Looking over the initial material on the definitions of philosophy in
the course content section, which definition (Aristotle, Novalis,
Wittgenstein) would you say gives you the best feel for philosophy? What
is it about the definition that interests you? do you find there to be any problems with the definition? what other questions do you have regarding the meaning of philosophy?
ARISTOTLE : Definition 1: Philosophy begins with wonder. (Aristotle)
Our study of philosophy will begin with the ancient Greeks. This is not because the Greeks were necessarily the first to philosophize. They were the first to address philosophical questions in a systematic manner. Also, the bodies of works which survive from the Greeks is quite substantial so in studying philosophy we have a lot to go on if we start with the Greeks.
Philosophy is, in fact, a Greek word. Philo is one of the Greek words for love: in this case the friendship type of love. (What other words can you think of that have “philo” as a part?) Sophia, has a few different uses in Greek. Capitalized it is the name of a woman or a Goddess: wisdom. Philosophy, then, etymologically, (that is from its roots) means love of wisdom.
But what exactly is wisdom? Is it merely knowledge? Intelligence? If I know how to perform a given skill does this necessarily imply that I also have wisdom or am wise?
The word “wise” is not in fact a Greek word. Remember for the Greeks that’s “Sophia”. Wise is Indo-European and is related to words like “vision”, “video”, “Veda” (the Indian Holy scriptures). The root has something to do with seeing. Wisdom then has to do with applying our knowledge in a meaningful and practically beneficial way. Perhaps this is the reason why philosophy is associated with the aged. Aristotle believes that philosophy in fact is more suitably studied by the old rather than the young who are inclined to be controlled by the emotions. Do you think this is correct? Nevertheless, whether Aristotle is correct or not, typically the elderly are more likely to be wise as they have more experience of life: they have seen more and hopefully know how to respond correctly to various situations.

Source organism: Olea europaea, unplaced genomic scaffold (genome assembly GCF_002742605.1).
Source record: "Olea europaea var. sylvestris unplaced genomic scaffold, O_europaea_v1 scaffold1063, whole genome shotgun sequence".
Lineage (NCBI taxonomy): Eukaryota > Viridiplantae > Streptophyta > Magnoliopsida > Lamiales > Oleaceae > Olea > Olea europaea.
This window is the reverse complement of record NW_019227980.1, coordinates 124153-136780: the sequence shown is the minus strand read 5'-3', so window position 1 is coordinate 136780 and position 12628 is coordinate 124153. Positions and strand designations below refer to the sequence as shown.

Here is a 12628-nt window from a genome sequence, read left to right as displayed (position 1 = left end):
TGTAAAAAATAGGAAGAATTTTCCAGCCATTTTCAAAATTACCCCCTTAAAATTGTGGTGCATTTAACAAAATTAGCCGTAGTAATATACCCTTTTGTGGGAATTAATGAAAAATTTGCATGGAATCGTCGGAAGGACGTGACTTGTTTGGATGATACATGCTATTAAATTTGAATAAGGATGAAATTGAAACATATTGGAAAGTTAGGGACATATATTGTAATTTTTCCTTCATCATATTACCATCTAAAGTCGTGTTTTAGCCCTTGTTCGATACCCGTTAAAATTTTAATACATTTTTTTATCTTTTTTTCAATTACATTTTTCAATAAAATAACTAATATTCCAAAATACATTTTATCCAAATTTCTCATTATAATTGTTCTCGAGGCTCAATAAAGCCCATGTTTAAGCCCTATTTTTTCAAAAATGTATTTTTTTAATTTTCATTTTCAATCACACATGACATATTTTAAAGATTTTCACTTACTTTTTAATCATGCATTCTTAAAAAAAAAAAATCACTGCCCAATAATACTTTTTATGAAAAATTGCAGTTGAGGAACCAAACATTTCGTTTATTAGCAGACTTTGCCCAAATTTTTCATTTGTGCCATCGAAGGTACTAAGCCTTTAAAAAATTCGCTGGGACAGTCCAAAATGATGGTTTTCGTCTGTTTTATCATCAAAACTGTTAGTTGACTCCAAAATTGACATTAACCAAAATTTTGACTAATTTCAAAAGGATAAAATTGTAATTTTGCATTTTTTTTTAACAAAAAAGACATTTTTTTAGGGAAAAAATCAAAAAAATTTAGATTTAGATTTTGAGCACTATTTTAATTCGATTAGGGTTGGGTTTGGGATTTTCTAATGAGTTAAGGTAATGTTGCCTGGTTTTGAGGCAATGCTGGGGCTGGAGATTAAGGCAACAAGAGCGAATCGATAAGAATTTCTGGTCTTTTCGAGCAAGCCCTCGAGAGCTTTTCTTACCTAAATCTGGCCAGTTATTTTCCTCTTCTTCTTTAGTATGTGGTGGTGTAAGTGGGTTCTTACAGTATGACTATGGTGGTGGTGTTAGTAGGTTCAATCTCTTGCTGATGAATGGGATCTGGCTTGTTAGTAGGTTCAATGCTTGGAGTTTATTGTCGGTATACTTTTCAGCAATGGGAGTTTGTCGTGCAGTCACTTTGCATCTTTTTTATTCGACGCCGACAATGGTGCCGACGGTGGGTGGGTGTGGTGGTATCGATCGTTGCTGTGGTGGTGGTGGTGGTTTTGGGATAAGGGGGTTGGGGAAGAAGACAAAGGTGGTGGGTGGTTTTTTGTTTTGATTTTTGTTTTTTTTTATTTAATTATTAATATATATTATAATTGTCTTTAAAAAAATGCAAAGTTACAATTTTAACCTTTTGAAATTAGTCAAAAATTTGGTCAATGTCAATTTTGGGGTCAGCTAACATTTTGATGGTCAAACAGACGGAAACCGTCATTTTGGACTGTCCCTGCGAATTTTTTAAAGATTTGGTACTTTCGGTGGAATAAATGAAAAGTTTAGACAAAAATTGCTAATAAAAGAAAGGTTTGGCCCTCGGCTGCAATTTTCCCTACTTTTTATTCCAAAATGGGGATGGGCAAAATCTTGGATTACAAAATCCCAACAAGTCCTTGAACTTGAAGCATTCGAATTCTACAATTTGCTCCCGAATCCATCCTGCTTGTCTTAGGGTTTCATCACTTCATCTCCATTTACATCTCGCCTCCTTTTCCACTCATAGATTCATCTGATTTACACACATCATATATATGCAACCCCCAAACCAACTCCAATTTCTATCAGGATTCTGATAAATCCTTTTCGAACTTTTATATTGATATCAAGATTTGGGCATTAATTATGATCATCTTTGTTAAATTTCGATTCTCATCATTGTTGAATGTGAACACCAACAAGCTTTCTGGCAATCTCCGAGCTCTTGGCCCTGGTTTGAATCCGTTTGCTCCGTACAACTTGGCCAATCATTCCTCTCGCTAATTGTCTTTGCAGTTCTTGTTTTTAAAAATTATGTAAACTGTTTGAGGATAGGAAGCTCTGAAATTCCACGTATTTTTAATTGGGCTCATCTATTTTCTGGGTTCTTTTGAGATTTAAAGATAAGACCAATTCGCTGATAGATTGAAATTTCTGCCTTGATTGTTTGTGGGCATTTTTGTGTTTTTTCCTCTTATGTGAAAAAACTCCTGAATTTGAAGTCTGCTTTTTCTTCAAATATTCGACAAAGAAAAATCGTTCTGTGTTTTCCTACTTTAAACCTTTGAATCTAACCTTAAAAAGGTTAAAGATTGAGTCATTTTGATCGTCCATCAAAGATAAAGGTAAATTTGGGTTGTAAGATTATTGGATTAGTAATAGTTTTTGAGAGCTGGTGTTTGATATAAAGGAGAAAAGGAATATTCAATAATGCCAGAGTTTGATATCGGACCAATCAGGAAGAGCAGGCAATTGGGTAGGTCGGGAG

Philosophy is not merely confined to the old. Aristotle also says that philosophy begins with wonder and that all people desire to know. Children often are paradigm cases of wondering. Think about how children (perhaps a young sibling or a son or daughter, niece or nephew of your acquaintance) inquistively ask their parents “why” certain things are the case? If the child receives a satisfying answer, one that fits, she is satisfied. If not there is dissatisfaction and frustration. Children assume that their elders know more than they do and thus rely on them for the answers. Though there is a familiar cliche that ignorance is bliss, (perhaps what is meant by this is that ignorance of evil is bliss), Aristotle sees ignorance as painful, a wonder that I would rather fill with knowledge. After all what I don’t know could potentially be harmful to me. This wonder, then, this wide open curiosity and astonishment about the complexity and nature of the unknown world around us is, for Aristotle the beginning of philosophy.
NOVALIS : Definition Two: Novalis: Philosophy is homesickness